Extra-cellular matrix patch helps heart patients regrow their own healthy tissue

Patch invented at Purdue; Indy doctor 1st to use

INDIANAPOLIS - As the epidemic of heart disease continues to spread, Indiana doctors and researchers are on the cutting edge of new technology to help patients actually regrow their own heart tissue.

The extra-cellular matrix is a patch material invented at Purdue University that provides a structure for patients' bodies to fill in with new, health heart tissue.

Dr. Marc Gerdisch, a surgeon at St. Francis Hospital, was the first in the world to use the patch.

"That breakthrough is extremely exciting," he said. "The materials that we had before this that we used to reconstruct the cardiovascular system were and are limited by the fact that they're either dead or they are synthetic, and there are downsides to both of those. This is the only thing like this."

The implanted material eventually disappears, and there's no rejection, since only the patient's cells are left behind. It also prevents the need for additional surgeries later in life.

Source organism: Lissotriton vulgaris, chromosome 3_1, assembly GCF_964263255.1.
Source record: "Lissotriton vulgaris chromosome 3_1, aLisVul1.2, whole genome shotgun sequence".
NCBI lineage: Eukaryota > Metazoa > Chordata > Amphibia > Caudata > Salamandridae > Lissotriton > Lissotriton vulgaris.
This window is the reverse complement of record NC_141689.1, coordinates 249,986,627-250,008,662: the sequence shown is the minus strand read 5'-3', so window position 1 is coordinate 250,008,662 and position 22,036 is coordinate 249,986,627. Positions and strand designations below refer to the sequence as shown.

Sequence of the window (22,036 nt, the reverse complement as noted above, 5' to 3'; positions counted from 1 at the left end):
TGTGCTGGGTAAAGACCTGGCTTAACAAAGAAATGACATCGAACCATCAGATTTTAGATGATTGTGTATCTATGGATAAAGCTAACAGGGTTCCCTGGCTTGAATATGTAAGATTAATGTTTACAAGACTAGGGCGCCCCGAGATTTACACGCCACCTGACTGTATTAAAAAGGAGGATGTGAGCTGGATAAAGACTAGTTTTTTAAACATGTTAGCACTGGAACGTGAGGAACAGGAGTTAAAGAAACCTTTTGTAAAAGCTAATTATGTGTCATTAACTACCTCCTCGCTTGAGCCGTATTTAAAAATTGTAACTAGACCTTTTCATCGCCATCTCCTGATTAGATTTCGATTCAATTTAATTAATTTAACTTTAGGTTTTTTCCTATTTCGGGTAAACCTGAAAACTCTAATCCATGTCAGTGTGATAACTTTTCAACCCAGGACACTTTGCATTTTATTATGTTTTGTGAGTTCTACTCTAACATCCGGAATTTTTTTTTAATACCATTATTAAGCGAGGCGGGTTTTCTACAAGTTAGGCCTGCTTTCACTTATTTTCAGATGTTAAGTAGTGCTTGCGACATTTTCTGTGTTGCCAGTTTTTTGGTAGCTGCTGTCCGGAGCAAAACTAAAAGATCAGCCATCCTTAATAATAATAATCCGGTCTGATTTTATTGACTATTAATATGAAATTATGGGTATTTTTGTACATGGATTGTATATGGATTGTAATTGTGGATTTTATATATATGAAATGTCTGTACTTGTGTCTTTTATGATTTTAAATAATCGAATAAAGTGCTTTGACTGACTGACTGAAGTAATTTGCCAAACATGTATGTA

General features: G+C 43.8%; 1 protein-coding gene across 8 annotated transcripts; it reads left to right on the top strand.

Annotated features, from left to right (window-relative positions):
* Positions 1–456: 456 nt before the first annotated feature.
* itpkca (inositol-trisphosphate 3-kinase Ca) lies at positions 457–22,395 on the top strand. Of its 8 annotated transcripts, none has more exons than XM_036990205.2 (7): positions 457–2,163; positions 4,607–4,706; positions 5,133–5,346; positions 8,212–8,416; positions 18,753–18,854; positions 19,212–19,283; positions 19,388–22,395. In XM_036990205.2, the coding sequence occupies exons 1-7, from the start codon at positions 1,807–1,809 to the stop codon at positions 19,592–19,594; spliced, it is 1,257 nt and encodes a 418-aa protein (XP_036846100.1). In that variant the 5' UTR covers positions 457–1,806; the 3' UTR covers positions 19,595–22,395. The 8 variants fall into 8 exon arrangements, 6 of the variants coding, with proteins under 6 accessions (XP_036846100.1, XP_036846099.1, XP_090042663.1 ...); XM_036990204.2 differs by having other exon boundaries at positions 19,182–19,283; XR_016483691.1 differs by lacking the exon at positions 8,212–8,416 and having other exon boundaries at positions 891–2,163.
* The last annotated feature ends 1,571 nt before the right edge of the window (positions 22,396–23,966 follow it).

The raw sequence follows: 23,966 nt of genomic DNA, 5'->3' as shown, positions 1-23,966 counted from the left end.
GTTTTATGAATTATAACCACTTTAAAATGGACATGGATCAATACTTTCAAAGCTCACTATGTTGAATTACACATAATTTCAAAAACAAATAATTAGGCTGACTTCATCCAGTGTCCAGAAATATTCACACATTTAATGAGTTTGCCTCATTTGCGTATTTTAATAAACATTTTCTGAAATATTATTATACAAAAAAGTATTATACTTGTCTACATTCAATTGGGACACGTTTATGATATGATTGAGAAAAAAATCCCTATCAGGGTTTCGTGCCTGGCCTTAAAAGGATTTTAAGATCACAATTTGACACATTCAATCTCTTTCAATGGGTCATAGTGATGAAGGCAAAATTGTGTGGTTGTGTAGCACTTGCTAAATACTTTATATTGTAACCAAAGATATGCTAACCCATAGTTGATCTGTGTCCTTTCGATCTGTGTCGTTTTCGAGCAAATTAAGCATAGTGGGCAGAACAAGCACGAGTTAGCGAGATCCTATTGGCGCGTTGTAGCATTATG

"The impact on the cardiovascular population is enormous," Gerdisch said. "It would also increase the likelihood of restoring someone to completely normal physiology; in other words, having a normal heart again."

The Purdue researcher who invented the patch made it his life's work, spending decades developing the material.

Gerdisch said he's also seen very promising animal trial to regrow heart valves and muscle, too.

And the advancements can't come soon enough. Heart disease is the No. 1 killer of adult men and women in America.

"There's no doubt that we are at a critical time in this technology especially," Gerdisch said. "I would say that things have accelerated more in the last several years than they have in the previous couple of decades."

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